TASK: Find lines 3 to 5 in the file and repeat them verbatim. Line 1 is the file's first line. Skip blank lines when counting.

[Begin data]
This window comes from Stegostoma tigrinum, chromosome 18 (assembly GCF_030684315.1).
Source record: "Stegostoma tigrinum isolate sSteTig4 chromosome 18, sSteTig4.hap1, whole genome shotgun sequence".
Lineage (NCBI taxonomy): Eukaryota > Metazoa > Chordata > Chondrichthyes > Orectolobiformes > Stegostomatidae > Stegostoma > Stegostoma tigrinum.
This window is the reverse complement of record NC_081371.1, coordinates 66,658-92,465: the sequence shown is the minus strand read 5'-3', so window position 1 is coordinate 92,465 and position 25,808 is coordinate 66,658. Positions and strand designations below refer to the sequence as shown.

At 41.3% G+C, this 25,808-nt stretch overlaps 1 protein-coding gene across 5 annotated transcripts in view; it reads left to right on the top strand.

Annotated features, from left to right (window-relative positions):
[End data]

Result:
Lineage (NCBI taxonomy): Eukaryota > Metazoa > Chordata > Chondrichthyes > Orectolobiformes > Stegostomatidae > Stegostoma > Stegostoma tigrinum.
This window is the reverse complement of record NC_081371.1, coordinates 66,658-92,465: the sequence shown is the minus strand read 5'-3', so window position 1 is coordinate 92,465 and position 25,808 is coordinate 66,658. Positions and strand designations below refer to the sequence as shown.

At 41.3% G+C, this 25,808-nt stretch overlaps 1 protein-coding gene across 5 annotated transcripts in view; it reads left to right on the top strand.